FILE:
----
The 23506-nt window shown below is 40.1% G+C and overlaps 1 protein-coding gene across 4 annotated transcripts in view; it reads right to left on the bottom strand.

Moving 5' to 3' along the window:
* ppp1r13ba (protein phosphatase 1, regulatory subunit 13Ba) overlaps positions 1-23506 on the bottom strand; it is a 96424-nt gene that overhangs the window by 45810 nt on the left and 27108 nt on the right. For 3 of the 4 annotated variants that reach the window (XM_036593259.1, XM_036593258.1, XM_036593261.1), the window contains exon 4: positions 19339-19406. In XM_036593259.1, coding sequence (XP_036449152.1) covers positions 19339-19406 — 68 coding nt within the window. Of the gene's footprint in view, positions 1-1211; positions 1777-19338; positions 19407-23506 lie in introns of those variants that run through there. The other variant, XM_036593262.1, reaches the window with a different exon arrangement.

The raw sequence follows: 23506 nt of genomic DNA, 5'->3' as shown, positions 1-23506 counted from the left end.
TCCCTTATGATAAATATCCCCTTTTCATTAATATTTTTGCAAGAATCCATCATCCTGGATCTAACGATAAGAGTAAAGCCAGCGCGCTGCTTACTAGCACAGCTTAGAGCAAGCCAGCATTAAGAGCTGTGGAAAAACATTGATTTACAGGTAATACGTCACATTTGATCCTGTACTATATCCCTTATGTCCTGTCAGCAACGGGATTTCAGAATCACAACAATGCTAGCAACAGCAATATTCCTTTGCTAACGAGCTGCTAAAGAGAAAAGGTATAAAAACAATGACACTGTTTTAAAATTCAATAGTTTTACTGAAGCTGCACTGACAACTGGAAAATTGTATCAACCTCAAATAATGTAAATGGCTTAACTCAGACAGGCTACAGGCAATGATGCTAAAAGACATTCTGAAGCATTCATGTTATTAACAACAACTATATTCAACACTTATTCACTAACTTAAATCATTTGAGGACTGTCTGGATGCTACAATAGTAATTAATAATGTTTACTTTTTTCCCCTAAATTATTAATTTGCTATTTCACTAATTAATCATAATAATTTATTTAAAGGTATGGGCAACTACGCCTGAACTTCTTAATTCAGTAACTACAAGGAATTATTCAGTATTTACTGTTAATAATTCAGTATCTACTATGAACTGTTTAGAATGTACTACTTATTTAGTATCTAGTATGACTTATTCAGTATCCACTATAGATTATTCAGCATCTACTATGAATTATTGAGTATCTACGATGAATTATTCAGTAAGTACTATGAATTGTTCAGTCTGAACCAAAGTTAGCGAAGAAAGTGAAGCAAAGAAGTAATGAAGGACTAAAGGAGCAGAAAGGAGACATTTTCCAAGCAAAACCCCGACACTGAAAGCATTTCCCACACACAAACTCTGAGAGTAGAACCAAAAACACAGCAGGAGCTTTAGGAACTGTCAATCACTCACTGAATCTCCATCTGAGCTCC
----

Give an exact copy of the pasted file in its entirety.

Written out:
The 23506-nt window shown below is 40.1% G+C and overlaps 1 protein-coding gene across 4 annotated transcripts in view; it reads right to left on the bottom strand.

Moving 5' to 3' along the window:
* ppp1r13ba (protein phosphatase 1, regulatory subunit 13Ba) overlaps positions 1-23506 on the bottom strand; it is a 96424-nt gene that overhangs the window by 45810 nt on the left and 27108 nt on the right. For 3 of the 4 annotated variants that reach the window (XM_036593259.1, XM_036593258.1, XM_036593261.1), the window contains exon 4: positions 19339-19406. In XM_036593259.1, coding sequence (XP_036449152.1) covers positions 19339-19406 — 68 coding nt within the window. Of the gene's footprint in view, positions 1-1211; positions 1777-19338; positions 19407-23506 lie in introns of those variants that run through there. The other variant, XM_036593262.1, reaches the window with a different exon arrangement.

The raw sequence follows: 23506 nt of genomic DNA, 5'->3' as shown, positions 1-23506 counted from the left end.
TCCCTTATGATAAATATCCCCTTTTCATTAATATTTTTGCAAGAATCCATCATCCTGGATCTAACGATAAGAGTAAAGCCAGCGCGCTGCTTACTAGCACAGCTTAGAGCAAGCCAGCATTAAGAGCTGTGGAAAAACATTGATTTACAGGTAATACGTCACATTTGATCCTGTACTATATCCCTTATGTCCTGTCAGCAACGGGATTTCAGAATCACAACAATGCTAGCAACAGCAATATTCCTTTGCTAACGAGCTGCTAAAGAGAAAAGGTATAAAAACAATGACACTGTTTTAAAATTCAATAGTTTTACTGAAGCTGCACTGACAACTGGAAAATTGTATCAACCTCAAATAATGTAAATGGCTTAACTCAGACAGGCTACAGGCAATGATGCTAAAAGACATTCTGAAGCATTCATGTTATTAACAACAACTATATTCAACACTTATTCACTAACTTAAATCATTTGAGGACTGTCTGGATGCTACAATAGTAATTAATAATGTTTACTTTTTTCCCCTAAATTATTAATTTGCTATTTCACTAATTAATCATAATAATTTATTTAAAGGTATGGGCAACTACGCCTGAACTTCTTAATTCAGTAACTACAAGGAATTATTCAGTATTTACTGTTAATAATTCAGTATCTACTATGAACTGTTTAGAATGTACTACTTATTTAGTATCTAGTATGACTTATTCAGTATCCACTATAGATTATTCAGCATCTACTATGAATTATTGAGTATCTACGATGAATTATTCAGTAAGTACTATGAATTGTTCAGTCTGAACCAAAGTTAGCGAAGAAAGTGAAGCAAAGAAGTAATGAAGGACTAAAGGAGCAGAAAGGAGACATTTTCCAAGCAAAACCCCGACACTGAAAGCATTTCCCACACACAAACTCTGAGAGTAGAACCAAAAACACAGCAGGAGCTTTAGGAACTGTCAATCACTCACTGAATCTCCATCTGAGCTCC